4. OET and WTB seek comment broadly on implementing certain of the WRC-19 outcomes with respect to the 24.25-27.5 GHz band. Noting that the United States is a signatory to the treaty text of the Radio Regulations, OET and WTB seek comment on modifying the Commission's rules in response to the unwanted emission limits and international allocation table footnotes adopted for the 24.25-27.5 GHz band at the WRC-19. These rule changes could include, for example, adding footnotes to the United States Table of Frequency Start Printed Page 28523Allocations or aligning the Commission's technical rules.
5. Appropriate out-of-band emission limits in the 24.25-27.5 GHz band are important to protect passive sensing operations in the 23.6-24.0 GHz band. The limits adopted at WRC-19 are to be measured within a 200-megahertz bandwidth within the 400-megahertz 23.6-24 GHz passive band. For comparison with the Resolution 750 unwanted emission limit, a signal at −13 dBm/MHz (conductive or TRP) would result in −20 dBW within a 200-megahertz bandwidth. However, OET and WTB note that the −13 dBm/MHz emission limit applies at the edge of the UMFUS band—i.e., 24.25 GHz. Given this, OET and WTB seek to understand what level of emissions can be expected within the 23.6-24 GHz band from UMFUS transmitters, and whether and to what extent harmful interference to passive systems operating in the 23.6-24.0 GHz band is expected to occur from new 5G deployments at the current UMFUS limit.
6. Recognizing that the unwanted emission limits in Resolution 750 and the current out-of-band emission limits in the UMFUS rules are specified differently, and further recognizing the two-phased approach for the unwanted emissions limits that were adopted in WRC-19, OET and WTB seek information on whether and how equipment intended for use under the UMFUS rules in the 24.25-24.45 GHz and 24.75-25.25 GHz bands can be designed to conform to the Resolution 750 limits—both the current limits and the more restrictive limits that apply to new equipment brought into use after September 1, 2027. Can licensees meet the WRC-19 TRP limits by the relevant deadlines? Is it possible that licensees can meet the −39 dBW limit for IMT base stations and the −35 dBW limit for IMT mobile stations prior to 2027? What steps, if any, can the Commission take to help accelerate development and deployment of equipment that complies with the post-2027 limits?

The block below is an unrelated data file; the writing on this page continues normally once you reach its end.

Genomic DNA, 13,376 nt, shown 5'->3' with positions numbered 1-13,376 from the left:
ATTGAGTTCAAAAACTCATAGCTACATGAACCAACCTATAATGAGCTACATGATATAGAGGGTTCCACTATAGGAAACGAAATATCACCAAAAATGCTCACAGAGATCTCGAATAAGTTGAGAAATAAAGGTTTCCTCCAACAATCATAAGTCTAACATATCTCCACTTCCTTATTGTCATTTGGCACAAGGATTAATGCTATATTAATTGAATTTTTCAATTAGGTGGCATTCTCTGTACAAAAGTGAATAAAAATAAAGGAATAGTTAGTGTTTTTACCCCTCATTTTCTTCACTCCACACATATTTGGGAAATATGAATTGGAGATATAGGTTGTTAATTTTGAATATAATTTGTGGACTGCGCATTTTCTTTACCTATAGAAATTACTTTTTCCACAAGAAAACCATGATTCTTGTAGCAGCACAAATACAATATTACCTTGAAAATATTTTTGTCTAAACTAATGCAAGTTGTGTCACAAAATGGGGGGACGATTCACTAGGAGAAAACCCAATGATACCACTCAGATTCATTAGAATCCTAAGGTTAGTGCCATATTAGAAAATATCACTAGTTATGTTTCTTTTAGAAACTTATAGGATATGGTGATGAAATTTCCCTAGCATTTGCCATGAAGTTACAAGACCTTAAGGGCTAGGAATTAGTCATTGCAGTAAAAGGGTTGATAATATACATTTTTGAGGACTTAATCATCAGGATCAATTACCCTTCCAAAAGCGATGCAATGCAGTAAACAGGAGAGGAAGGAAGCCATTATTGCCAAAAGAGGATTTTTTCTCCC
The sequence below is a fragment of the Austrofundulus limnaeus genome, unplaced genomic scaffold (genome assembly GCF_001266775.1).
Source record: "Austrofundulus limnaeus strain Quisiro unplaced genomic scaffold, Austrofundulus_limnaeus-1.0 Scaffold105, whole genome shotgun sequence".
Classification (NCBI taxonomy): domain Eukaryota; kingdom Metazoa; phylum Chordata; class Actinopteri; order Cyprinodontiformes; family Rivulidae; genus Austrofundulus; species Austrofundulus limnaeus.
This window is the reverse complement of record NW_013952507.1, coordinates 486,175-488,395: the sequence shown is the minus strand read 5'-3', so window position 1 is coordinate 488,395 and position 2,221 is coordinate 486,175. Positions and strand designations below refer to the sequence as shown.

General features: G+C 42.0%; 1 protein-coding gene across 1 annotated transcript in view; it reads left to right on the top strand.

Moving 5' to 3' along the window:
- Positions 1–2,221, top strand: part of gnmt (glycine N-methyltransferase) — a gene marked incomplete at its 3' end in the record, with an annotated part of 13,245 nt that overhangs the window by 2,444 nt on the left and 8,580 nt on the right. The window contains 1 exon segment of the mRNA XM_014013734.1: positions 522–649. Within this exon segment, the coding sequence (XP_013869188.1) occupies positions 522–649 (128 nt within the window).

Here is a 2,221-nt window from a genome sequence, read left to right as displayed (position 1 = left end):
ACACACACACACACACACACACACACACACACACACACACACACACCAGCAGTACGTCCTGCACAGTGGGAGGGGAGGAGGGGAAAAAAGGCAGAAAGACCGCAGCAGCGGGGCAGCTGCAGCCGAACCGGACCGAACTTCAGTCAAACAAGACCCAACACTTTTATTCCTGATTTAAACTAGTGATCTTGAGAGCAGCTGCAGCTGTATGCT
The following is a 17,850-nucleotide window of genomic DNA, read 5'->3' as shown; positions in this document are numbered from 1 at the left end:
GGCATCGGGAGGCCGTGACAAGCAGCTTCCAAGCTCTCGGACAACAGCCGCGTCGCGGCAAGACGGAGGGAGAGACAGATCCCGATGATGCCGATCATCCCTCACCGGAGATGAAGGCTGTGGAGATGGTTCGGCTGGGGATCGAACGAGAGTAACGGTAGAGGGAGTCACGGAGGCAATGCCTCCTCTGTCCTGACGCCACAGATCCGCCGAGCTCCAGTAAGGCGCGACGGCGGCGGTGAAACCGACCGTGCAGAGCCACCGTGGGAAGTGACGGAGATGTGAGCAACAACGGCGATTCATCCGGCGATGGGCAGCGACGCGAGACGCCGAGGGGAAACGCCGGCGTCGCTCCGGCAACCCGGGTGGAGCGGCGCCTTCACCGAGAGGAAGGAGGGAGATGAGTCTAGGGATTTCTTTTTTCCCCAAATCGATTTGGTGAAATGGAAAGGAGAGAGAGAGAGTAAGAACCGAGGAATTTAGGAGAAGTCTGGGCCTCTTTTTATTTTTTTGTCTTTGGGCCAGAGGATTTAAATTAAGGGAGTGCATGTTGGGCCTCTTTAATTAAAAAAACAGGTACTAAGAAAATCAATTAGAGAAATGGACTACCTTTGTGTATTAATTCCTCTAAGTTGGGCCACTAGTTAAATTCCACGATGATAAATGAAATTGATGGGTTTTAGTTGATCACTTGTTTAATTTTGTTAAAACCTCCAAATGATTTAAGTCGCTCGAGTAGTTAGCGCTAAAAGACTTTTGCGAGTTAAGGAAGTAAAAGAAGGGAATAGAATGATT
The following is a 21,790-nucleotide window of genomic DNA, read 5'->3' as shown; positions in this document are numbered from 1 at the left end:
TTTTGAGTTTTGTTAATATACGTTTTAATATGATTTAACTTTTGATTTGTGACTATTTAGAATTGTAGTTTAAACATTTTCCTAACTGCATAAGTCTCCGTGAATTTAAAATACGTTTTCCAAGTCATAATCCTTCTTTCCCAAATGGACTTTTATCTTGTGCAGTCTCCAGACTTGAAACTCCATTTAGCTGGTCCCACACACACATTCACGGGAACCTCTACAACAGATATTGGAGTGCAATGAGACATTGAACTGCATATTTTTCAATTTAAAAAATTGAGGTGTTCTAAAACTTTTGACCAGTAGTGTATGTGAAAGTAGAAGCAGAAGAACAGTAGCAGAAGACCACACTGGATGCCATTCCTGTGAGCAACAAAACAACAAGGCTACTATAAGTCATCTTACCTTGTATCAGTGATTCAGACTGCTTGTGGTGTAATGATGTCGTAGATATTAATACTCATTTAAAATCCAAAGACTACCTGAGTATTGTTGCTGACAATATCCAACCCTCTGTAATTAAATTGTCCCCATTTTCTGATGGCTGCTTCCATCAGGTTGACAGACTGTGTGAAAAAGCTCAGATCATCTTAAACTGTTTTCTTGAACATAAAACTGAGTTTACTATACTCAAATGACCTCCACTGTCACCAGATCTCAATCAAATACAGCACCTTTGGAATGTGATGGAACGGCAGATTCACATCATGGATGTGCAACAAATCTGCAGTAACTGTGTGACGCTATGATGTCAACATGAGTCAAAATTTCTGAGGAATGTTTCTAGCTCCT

7. OET and WTB note that Resolution 750 specifies TRP as the only means of meeting the required emission limits. Are there any difficulties in performing over the air TRP measurements at such low signal levels in the 24.25-24.45 GHz and 24.75-25.25 GHz bands? Consistent with the current UMFUS rules, should a conductive power methodology also be included as an alternative means for equipment certification?
8. The UMFUS rules allow licensees flexibility as to the services they will deploy and the architecture of their networks. Under these rules licensees will be able to deploy mobile services. Licensees will also have the freedom to implement point-to-point and point-to-multipoint systems. The unwanted emission limits of Resolution 750 apply only to IMT base stations and mobile stations. The Commission's rules do not define IMT and do not require that equipment complying with a particular technical standard be used in a band licensed under the UMFUS rules. If the Commission were to adopt the emission limits in Resolution 750 for the 24.25-27.5 GHz band, how should it determine to what stations these limits will apply? Should they only apply to systems that meet the definition of IMT as specified by the ITU? Should the rules apply to point-to-point and point-to-multipoint equipment licensed under the UMFUS rules? Should any mobile UMFUS equipment be required to comply with these unwanted emission limits regardless of the technology used, the application, and the density of deployment?
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Federal Communications Commission.
Ronald T. Repasi,
Acting Chief, Office of Engineering and Technology.
[FR Doc. 2021-10536 Filed 5-26-21; 8:45 am]